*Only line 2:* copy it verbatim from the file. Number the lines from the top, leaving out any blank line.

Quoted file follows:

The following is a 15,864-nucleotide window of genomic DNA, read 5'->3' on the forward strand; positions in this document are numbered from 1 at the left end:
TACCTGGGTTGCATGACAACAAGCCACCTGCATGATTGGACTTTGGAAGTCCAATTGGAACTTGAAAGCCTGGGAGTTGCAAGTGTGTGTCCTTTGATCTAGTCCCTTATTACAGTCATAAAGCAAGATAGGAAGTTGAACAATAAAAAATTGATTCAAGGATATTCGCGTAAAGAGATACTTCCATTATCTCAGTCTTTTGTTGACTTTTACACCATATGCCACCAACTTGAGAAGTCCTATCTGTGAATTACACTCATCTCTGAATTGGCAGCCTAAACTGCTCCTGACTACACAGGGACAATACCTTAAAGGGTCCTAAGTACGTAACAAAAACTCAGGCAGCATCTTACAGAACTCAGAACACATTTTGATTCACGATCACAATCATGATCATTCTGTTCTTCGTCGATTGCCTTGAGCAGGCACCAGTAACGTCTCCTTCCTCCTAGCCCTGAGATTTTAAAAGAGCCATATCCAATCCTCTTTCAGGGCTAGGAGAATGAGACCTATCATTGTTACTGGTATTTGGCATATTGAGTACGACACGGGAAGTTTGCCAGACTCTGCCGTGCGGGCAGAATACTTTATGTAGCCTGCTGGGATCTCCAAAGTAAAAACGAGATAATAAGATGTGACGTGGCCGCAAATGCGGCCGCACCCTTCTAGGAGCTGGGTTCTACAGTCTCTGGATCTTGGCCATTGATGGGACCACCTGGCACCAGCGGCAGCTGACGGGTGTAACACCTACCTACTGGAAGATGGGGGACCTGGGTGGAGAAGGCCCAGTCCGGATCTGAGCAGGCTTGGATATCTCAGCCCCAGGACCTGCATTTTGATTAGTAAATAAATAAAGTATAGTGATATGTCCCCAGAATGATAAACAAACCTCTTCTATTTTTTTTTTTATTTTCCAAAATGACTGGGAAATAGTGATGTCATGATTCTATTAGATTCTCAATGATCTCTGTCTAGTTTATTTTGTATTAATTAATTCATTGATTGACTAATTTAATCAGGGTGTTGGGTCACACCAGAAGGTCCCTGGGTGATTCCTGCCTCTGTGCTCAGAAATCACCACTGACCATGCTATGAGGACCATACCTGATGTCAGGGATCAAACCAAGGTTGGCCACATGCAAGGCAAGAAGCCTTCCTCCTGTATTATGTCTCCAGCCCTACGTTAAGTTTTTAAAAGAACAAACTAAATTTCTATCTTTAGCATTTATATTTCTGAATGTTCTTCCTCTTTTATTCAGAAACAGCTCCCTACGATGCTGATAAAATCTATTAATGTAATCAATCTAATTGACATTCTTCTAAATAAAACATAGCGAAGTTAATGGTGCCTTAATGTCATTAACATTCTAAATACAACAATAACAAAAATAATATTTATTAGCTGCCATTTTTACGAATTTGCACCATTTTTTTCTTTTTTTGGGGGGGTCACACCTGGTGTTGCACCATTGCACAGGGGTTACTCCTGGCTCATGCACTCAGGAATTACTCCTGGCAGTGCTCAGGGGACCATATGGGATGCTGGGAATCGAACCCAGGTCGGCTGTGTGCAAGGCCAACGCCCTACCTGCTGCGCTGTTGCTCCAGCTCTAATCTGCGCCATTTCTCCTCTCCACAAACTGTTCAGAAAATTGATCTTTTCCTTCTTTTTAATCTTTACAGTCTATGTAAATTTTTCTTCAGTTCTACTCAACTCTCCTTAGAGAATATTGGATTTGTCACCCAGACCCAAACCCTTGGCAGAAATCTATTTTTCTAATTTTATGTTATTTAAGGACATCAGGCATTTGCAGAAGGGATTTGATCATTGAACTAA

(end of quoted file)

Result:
TACCTGGGTTGCATGACAACAAGCCACCTGCATGATTGGACTTTGGAAGTCCAATTGGAACTTGAAAGCCTGGGAGTTGCAAGTGTGTGTCCTTTGATCTAGTCCCTTATTACAGTCATAAAGCAAGATAGGAAGTTGAACAATAAAAAATTGATTCAAGGATATTCGCGTAAAGAGATACTTCCATTATCTCAGTCTTTTGTTGACTTTTACACCATATGCCACCAACTTGAGAAGTCCTATCTGTGAATTACACTCATCTCTGAATTGGCAGCCTAAACTGCTCCTGACTACACAGGGACAATACCTTAAAGGGTCCTAAGTACGTAACAAAAACTCAGGCAGCATCTTACAGAACTCAGAACACATTTTGATTCACGATCACAATCATGATCATTCTGTTCTTCGTCGATTGCCTTGAGCAGGCACCAGTAACGTCTCCTTCCTCCTAGCCCTGAGATTTTAAAAGAGCCATATCCAATCCTCTTTCAGGGCTAGGAGAATGAGACCTATCATTGTTACTGGTATTTGGCATATTGAGTACGACACGGGAAGTTTGCCAGACTCTGCCGTGCGGGCAGAATACTTTATGTAGCCTGCTGGGATCTCCAAAGTAAAAACGAGATAATAAGATGTGACGTGGCCGCAAATGCGGCCGCACCCTTCTAGGAGCTGGGTTCTACAGTCTCTGGATCTTGGCCATTGATGGGACCACCTGGCACCAGCGGCAGCTGACGGGTGTAACACCTACCTACTGGAAGATGGGGGACCTGGGTGGAGAAGGCCCAGTCCGGATCTGAGCAGGCTTGGATATCTCAGCCCCAGGACCTGCATTTTGATTAGTAAATAAATAAAGTATAGTGATATGTCCCCAGAATGATAAACAAACCTCTTCTATTTTTTTTTTTATTTTCCAAAATGACTGGGAAATAGTGATGTCATGATTCTATTAGATTCTCAATGATCTCTGTCTAGTTTATTTTGTATTAATTAATTCATTGATTGACTAATTTAATCAGGGTGTTGGGTCACACCAGAAGGTCCCTGGGTGATTCCTGCCTCTGTGCTCAGAAATCACCACTGACCATGCTATGAGGACCATACCTGATGTCAGGGATCAAACCAAGGTTGGCCACATGCAAGGCAAGAAGCCTTCCTCCTGTATTATGTCTCCAGCCCTACGTTAAGTTTTTAAAAGAACAAACTAAATTTCTATCTTTAGCATTTATATTTCTGAATGTTCTTCCTCTTTTATTCAGAAACAGCTCCCTACGATGCTGATAAAATCTATTAATGTAATCAATCTAATTGACATTCTTCTAAATAAAACATAGCGAAGTTAATGGTGCCTTAATGTCATTAACATTCTAAATACAACAATAACAAAAATAATATTTATTAGCTGCCATTTTTACGAATTTGCACCATTTTTTTCTTTTTTTGGGGGGGTCACACCTGGTGTTGCACCATTGCACAGGGGTTACTCCTGGCTCATGCACTCAGGAATTACTCCTGGCAGTGCTCAGGGGACCATATGGGATGCTGGGAATCGAACCCAGGTCGGCTGTGTGCAAGGCCAACGCCCTACCTGCTGCGCTGTTGCTCCAGCTCTAATCTGCGCCATTTCTCCTCTCCACAAACTGTTCAGAAAATTGATCTTTTCCTTCTTTTTAATCTTTACAGTCTATGTAAATTTTTCTTCAGTTCTACTCAACTCTCCTTAGAGAATATTGGATTTGTCACCCAGACCCAAACCCTTGGCAGAAATCTATTTTTCTAATTTTATGTTATTTAAGGACATCAGGCATTTGCAGAAGGGATTTGATCATTGAACTAA